Being the first

Dr Valerie Kyle talks about being Pembroke’s first ever woman Fellow.


Dr Valerie Kyle on her admission in 1983. PC: Ian Fleming.

I arrived at Pembroke almost by accident. Dr Brian Hazleman, who founded the Rheumatology Research Unit at Addenbrookes, had established a clinical lecturer job. On the interview panel was Lord Adrian, who was Master of Pembroke at the time. He was fantastic; he and his wife invited me to an informal supper in their home and asked me if I would become Pembroke’s first woman Fellow. They were both very kind and welcoming; I was amazed and delighted to be offered the first female fellowship.

I am a feminist and so I believed that you can only start to change a system by being inside it. I felt very lucky to be part of that at Pembroke. I think the whole experience was a learning curve, both for me and for the College.

I trained in Glasgow so didn’t know much about the whole College system: dinners and supervisions and the community aspect were all new to me. I felt that I was joining it as an outsider in all kinds of ways.

I was very aware that I was going to be the first woman but I had already spent time in the male-dominated world of medicine, so I was used to it. The fellowship certainly contained a mix of characters but I felt very welcome and people were easy to talk to. Nobody seemed in the least bit sexist and some Fellows in particular became good friends and allies. I worked with Dr Hickson the admissions tutor for Medicine and he was always really helpful. Any who disapproved of my appointment kept it to themselves.

I wasn’t the sort of lecturer they were used to having. I was based at Addenbrokes doing clinical work and dealing with diseases all day. I spend most of my time at the hospital so I wasn’t at College all that much. Maybe that made it easier by breaking them in gently!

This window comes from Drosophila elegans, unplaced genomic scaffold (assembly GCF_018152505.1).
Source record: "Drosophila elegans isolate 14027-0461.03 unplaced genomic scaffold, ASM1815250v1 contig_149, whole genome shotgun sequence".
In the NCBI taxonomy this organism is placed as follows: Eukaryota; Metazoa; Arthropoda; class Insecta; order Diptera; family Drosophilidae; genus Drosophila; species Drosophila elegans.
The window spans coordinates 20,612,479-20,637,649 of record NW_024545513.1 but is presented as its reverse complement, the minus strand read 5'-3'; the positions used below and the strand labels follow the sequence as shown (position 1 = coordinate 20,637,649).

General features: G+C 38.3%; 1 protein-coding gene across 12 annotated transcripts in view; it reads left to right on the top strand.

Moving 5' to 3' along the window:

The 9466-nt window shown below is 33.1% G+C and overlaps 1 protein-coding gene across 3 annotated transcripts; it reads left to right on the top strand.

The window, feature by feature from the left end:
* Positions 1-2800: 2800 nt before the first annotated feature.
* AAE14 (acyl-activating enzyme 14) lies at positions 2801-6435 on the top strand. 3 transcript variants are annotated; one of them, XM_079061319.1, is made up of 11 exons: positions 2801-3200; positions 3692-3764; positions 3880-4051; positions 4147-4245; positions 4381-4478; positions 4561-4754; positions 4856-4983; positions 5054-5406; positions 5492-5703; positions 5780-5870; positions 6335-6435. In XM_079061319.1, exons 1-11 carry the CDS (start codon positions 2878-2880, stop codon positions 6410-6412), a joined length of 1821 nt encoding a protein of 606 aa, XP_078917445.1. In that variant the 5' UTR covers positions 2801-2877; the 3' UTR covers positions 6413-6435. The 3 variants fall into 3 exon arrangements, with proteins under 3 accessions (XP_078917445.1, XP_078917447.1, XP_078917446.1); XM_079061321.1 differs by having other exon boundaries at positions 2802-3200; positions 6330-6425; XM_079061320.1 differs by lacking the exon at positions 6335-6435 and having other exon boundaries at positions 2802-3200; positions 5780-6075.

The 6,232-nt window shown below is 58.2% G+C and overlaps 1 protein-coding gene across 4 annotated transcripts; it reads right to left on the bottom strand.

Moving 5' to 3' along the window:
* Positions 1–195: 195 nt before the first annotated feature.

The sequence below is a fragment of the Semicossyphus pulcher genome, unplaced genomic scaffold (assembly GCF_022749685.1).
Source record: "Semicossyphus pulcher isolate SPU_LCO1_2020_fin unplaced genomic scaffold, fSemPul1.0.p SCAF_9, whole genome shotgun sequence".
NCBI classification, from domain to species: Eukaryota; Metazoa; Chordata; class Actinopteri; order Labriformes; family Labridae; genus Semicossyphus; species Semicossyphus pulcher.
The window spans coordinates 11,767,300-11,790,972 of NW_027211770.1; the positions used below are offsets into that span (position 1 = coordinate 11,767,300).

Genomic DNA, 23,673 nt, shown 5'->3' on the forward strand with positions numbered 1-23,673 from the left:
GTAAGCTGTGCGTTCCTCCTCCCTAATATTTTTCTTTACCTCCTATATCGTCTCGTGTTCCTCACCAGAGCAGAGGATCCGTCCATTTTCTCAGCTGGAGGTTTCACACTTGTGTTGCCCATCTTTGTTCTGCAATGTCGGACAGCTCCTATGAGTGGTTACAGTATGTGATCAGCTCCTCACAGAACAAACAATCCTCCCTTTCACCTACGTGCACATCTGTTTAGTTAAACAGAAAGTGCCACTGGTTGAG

I used to borrow a room in Old Court to teach small groups of students and I came in to College for dinner in the evenings and attended College meetings. We’d all line up in the Senior Parlour and then file in and sit in order of appointment. Afterwards, the most junior Fellows would have so serve the fruit.

The argument about admitting women students was over by the time I arrived. Later other women fellows were appointed and women students appeared in the groups that I taught; there was minimal fuss about it.

It is definitely true that it is hard to have children and combine that with a career in medicine. I was lucky that working in acute medicine and rheumatology meant I could be more flexible. However, I sometimes think that I was never did quite as well, either as a mother or as a doctor, as I could have done if I’d just focussed on doing just one of them.

Medicine has changed since the seventies. In classes of medical students now, typically over half are women. Of course in some specialties, such as orthopaedic surgery, there are still very few women. There are still fewer women in senior positions, although that is changing too.

When I joined the hospital in Bristol where I now work, I became their first physician in acute medicine. By then I was used to being the first!